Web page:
Finally, for Noah, E Huli Makou by David Chung.  This song is included in the 3-chord songbook, but since it is not a familiar one, I am giving a few more resources for those kids who want to keep working on it and parents who want to help them. Chords & lyrics (along with chord charts) are at Kanikapila.us , and  a translation and history of the lyrics (with a few different verses) can be found at Huapala.org. To hear the song and get a feel for the strumming pattern and Hawaiian pronunciation, watch it performed by Kealoha at 808ukejams (note: he  plays the G7 and C7 during “Ke Aloha”  instead of the NC – no chord – pause we have been playing in class.) The kids have all learned the hula to this song, too. You can see them in action on the Fine Arts Camp Facebook Page.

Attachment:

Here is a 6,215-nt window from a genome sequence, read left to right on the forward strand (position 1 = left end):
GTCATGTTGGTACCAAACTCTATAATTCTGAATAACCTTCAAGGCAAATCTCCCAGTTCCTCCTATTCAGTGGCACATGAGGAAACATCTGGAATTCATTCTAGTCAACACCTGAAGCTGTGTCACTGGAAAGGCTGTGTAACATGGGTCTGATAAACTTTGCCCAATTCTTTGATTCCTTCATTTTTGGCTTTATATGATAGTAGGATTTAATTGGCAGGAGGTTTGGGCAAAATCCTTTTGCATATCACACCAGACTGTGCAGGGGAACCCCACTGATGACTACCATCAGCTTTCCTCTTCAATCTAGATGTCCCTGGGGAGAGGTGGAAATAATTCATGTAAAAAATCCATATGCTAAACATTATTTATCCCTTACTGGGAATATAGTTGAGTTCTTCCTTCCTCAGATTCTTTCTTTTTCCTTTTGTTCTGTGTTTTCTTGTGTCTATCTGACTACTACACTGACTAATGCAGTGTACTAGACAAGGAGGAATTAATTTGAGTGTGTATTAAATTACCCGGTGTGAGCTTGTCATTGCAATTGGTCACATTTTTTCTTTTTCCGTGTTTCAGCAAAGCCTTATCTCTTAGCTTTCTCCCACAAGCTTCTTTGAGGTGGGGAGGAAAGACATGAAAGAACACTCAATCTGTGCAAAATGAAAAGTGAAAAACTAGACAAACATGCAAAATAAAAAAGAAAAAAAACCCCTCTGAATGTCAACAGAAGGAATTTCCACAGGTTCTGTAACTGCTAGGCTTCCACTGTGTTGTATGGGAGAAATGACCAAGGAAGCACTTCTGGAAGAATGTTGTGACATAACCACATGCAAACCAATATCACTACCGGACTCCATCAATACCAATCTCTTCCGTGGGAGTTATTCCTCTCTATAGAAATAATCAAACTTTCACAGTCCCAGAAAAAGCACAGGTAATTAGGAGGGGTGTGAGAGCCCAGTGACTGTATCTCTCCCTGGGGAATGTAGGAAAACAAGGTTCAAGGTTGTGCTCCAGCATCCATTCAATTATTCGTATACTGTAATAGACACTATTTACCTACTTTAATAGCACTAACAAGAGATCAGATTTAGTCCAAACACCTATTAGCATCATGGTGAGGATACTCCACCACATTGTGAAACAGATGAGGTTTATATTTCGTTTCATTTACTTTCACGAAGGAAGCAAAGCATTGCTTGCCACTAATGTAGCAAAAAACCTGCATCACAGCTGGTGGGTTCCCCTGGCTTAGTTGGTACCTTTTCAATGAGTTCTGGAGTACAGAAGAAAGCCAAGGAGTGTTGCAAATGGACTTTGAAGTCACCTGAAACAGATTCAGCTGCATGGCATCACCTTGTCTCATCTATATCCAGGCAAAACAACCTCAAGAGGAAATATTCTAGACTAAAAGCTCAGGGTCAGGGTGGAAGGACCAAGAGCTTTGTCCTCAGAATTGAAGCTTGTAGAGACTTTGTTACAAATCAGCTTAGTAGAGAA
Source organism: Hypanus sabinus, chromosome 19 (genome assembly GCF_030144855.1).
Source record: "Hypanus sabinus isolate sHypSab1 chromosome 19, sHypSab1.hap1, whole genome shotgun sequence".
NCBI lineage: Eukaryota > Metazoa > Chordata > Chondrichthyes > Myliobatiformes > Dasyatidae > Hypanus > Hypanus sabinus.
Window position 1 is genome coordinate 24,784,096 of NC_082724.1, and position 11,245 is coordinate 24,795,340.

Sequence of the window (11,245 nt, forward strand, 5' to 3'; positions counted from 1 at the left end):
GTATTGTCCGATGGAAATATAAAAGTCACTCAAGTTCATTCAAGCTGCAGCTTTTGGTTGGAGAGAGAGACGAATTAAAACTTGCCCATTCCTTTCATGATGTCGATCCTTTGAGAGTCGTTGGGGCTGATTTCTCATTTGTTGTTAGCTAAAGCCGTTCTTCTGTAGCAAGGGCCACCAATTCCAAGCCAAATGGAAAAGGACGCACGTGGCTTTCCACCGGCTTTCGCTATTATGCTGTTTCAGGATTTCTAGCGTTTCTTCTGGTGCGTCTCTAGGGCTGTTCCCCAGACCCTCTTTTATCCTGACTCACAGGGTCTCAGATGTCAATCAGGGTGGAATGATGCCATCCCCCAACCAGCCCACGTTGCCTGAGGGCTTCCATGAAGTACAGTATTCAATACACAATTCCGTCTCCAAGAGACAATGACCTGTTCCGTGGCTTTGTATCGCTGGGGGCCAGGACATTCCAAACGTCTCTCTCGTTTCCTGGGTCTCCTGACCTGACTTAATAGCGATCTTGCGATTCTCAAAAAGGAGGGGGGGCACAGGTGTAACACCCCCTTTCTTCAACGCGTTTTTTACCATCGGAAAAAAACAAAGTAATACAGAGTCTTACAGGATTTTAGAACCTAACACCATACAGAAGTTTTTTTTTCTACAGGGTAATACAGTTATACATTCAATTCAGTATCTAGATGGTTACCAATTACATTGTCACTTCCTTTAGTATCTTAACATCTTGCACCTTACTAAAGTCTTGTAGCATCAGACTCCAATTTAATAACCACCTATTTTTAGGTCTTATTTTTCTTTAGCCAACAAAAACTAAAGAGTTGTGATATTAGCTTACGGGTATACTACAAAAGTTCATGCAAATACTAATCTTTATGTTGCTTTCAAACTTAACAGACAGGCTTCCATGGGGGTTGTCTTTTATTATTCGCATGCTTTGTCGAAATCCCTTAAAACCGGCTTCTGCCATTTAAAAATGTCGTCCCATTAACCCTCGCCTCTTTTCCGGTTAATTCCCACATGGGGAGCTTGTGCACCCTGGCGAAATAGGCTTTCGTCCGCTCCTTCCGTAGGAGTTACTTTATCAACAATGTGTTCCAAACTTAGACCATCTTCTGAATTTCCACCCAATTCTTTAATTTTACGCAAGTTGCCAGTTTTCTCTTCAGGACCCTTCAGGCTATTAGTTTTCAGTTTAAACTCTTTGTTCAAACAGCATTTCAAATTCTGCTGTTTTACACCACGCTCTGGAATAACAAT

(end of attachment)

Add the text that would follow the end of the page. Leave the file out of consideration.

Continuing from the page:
As always, everyone is welcome the Sunday ukulele jams at TK Maguire’s lounge, from 11-ish-1-ish.  Bring copies of songs you want to play, unless you would rather perform solos!

Sun 11-13-13 Jam: New Location

While the Rockwell undergoes renovations, the weekly Sunday ukulele jam will meet at TK Maguire’s in the Prospector Hotel, downtown. From Egan Drive, turn onto Whittier St. (near KTOO, AK State Museum and the JACC). Parking should be very easy, since it is Sunday and the KTOO, museum and Centennial Hall lots should all be pretty empty and available.

Technically, we meet from 11-1, but in true Alaskan/Hawaiian-time fashion, everyone trickles in, orders food and starts playing “wheneva’s”, so come late if you don’t plan on eating and are watching your minutes.

Happy Birthday, Ella Fitzgerald (1917-1996)

From treble7notes

A Little History

In light of the recent legislation passed here in Juneau benefiting the oil companies, and in anticipation of the return of the cruise ships to our shores, a little history about the song, Waimanalo Blues seems to be in order.